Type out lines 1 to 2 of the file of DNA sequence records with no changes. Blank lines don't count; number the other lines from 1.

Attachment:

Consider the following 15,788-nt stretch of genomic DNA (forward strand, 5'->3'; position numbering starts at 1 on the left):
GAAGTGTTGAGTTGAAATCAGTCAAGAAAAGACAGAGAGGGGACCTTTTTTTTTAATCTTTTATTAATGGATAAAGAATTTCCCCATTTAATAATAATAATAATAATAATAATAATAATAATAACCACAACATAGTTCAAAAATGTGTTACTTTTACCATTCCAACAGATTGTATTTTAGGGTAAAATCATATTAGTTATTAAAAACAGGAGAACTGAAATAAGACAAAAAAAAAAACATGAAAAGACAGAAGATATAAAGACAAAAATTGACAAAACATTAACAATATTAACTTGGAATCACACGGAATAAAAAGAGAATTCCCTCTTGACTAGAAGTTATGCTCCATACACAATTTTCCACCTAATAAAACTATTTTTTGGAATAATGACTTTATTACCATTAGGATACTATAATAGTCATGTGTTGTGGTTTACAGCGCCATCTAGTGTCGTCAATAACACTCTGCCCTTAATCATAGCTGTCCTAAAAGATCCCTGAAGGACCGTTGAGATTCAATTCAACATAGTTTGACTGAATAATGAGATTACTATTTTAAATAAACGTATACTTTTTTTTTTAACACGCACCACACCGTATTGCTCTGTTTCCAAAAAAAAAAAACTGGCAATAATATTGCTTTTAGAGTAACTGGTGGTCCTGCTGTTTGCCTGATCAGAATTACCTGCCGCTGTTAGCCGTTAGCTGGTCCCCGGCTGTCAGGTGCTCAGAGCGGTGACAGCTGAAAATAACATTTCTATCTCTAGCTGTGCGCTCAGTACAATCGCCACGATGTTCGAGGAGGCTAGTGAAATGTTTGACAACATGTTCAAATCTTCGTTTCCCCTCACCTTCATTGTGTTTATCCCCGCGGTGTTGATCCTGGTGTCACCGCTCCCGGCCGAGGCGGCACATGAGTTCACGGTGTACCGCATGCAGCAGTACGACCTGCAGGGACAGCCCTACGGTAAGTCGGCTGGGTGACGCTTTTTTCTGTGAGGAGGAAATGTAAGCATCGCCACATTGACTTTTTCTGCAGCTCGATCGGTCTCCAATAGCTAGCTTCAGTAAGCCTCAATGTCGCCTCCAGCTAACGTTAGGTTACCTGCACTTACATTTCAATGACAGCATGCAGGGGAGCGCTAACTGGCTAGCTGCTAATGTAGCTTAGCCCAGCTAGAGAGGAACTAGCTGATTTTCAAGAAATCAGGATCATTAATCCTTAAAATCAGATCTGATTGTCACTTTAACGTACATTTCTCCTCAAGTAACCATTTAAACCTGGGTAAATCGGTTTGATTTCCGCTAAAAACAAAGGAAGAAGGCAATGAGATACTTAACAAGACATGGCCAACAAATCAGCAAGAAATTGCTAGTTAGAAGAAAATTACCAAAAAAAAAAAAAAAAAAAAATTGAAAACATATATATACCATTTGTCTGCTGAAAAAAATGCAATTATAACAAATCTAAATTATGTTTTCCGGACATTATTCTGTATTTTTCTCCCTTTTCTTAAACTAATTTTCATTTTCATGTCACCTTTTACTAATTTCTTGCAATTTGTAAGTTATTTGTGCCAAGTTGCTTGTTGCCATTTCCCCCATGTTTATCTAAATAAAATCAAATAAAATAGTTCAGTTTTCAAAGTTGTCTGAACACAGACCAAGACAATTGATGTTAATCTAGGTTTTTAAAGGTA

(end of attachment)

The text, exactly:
Consider the following 15,788-nt stretch of genomic DNA (forward strand, 5'->3'; position numbering starts at 1 on the left):
GAAGTGTTGAGTTGAAATCAGTCAAGAAAAGACAGAGAGGGGACCTTTTTTTTTAATCTTTTATTAATGGATAAAGAATTTCCCCATTTAATAATAATAATAATAATAATAATAATAATAATAACCACAACATAGTTCAAAAATGTGTTACTTTTACCATTCCAACAGATTGTATTTTAGGGTAAAATCATATTAGTTATTAAAAACAGGAGAACTGAAATAAGACAAAAAAAAAAACATGAAAAGACAGAAGATATAAAGACAAAAATTGACAAAACATTAACAATATTAACTTGGAATCACACGGAATAAAAAGAGAATTCCCTCTTGACTAGAAGTTATGCTCCATACACAATTTTCCACCTAATAAAACTATTTTTTGGAATAATGACTTTATTACCATTAGGATACTATAATAGTCATGTGTTGTGGTTTACAGCGCCATCTAGTGTCGTCAATAACACTCTGCCCTTAATCATAGCTGTCCTAAAAGATCCCTGAAGGACCGTTGAGATTCAATTCAACATAGTTTGACTGAATAATGAGATTACTATTTTAAATAAACGTATACTTTTTTTTTTAACACGCACCACACCGTATTGCTCTGTTTCCAAAAAAAAAAAACTGGCAATAATATTGCTTTTAGAGTAACTGGTGGTCCTGCTGTTTGCCTGATCAGAATTACCTGCCGCTGTTAGCCGTTAGCTGGTCCCCGGCTGTCAGGTGCTCAGAGCGGTGACAGCTGAAAATAACATTTCTATCTCTAGCTGTGCGCTCAGTACAATCGCCACGATGTTCGAGGAGGCTAGTGAAATGTTTGACAACATGTTCAAATCTTCGTTTCCCCTCACCTTCATTGTGTTTATCCCCGCGGTGTTGATCCTGGTGTCACCGCTCCCGGCCGAGGCGGCACATGAGTTCACGGTGTACCGCATGCAGCAGTACGACCTGCAGGGACAGCCCTACGGTAAGTCGGCTGGGTGACGCTTTTTTCTGTGAGGAGGAAATGTAAGCATCGCCACATTGACTTTTTCTGCAGCTCGATCGGTCTCCAATAGCTAGCTTCAGTAAGCCTCAATGTCGCCTCCAGCTAACGTTAGGTTACCTGCACTTACATTTCAATGACAGCATGCAGGGGAGCGCTAACTGGCTAGCTGCTAATGTAGCTTAGCCCAGCTAGAGAGGAACTAGCTGATTTTCAAGAAATCAGGATCATTAATCCTTAAAATCAGATCTGATTGTCACTTTAACGTACATTTCTCCTCAAGTAACCATTTAAACCTGGGTAAATCGGTTTGATTTCCGCTAAAAACAAAGGAAGAAGGCAATGAGATACTTAACAAGACATGGCCAACAAATCAGCAAGAAATTGCTAGTTAGAAGAAAATTACCAAAAAAAAAAAAAAAAAAAAATTGAAAACATATATATACCATTTGTCTGCTGAAAAAAATGCAATTATAACAAATCTAAATTATGTTTTCCGGACATTATTCTGTATTTTTCTCCCTTTTCTTAAACTAATTTTCATTTTCATGTCACCTTTTACTAATTTCTTGCAATTTGTAAGTTATTTGTGCCAAGTTGCTTGTTGCCATTTCCCCCATGTTTATCTAAATAAAATCAAATAAAATAGTTCAGTTTTCAAAGTTGTCTGAACACAGACCAAGACAATTGATGTTAATCTAGGTTTTTAAAGGTA